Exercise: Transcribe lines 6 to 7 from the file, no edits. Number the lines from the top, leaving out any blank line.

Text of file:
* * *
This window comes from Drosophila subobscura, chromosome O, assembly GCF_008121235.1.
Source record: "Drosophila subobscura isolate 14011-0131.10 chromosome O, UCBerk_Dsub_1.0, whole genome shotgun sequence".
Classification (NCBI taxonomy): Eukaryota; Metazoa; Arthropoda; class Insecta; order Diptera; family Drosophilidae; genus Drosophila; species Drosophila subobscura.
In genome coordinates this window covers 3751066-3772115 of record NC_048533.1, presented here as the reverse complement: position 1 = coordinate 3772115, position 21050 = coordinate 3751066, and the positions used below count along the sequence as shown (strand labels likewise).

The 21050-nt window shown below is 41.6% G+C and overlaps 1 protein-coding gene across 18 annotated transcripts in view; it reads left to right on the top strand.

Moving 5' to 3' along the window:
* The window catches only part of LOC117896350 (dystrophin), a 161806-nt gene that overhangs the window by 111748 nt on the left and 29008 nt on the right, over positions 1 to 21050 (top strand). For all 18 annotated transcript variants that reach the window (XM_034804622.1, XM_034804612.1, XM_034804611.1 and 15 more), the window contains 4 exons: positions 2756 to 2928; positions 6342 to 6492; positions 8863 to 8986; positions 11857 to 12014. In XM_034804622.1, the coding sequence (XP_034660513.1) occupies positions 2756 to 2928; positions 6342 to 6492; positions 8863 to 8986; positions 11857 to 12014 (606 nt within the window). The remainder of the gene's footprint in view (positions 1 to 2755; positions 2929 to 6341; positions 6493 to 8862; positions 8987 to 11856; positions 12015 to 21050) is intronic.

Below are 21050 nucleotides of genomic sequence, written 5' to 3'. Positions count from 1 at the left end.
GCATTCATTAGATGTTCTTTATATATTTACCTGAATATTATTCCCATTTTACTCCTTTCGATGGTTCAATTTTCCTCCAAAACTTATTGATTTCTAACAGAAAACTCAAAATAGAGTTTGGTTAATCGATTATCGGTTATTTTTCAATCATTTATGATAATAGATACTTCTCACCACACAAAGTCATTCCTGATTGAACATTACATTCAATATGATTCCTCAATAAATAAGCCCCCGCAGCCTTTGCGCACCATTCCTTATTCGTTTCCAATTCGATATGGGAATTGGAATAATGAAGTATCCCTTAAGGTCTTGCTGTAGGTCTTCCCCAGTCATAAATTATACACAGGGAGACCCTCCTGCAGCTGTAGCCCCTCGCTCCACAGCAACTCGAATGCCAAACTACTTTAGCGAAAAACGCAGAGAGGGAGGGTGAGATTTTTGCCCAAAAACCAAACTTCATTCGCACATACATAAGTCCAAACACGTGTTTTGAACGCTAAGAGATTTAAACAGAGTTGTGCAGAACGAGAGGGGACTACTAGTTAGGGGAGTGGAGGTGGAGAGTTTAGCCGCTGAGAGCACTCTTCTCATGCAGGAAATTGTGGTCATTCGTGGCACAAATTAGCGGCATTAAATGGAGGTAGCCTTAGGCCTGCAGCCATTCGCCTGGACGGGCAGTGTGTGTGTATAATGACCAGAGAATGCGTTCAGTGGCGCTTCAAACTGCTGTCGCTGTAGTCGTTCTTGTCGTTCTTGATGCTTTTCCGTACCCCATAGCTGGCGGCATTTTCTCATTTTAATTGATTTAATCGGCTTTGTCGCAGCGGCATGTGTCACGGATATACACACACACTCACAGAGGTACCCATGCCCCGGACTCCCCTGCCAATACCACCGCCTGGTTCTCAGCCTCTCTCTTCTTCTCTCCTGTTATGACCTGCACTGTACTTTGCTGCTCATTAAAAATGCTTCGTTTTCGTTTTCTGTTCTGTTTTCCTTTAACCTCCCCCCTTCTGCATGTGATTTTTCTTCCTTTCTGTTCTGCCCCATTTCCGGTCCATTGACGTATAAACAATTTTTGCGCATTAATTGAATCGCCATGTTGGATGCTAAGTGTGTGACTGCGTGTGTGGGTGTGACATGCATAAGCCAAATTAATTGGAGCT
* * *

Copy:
Moving 5' to 3' along the window:
* The window catches only part of LOC117896350 (dystrophin), a 161806-nt gene that overhangs the window by 111748 nt on the left and 29008 nt on the right, over positions 1 to 21050 (top strand). For all 18 annotated transcript variants that reach the window (XM_034804622.1, XM_034804612.1, XM_034804611.1 and 15 more), the window contains 4 exons: positions 2756 to 2928; positions 6342 to 6492; positions 8863 to 8986; positions 11857 to 12014. In XM_034804622.1, the coding sequence (XP_034660513.1) occupies positions 2756 to 2928; positions 6342 to 6492; positions 8863 to 8986; positions 11857 to 12014 (606 nt within the window). The remainder of the gene's footprint in view (positions 1 to 2755; positions 2929 to 6341; positions 6493 to 8862; positions 8987 to 11856; positions 12015 to 21050) is intronic.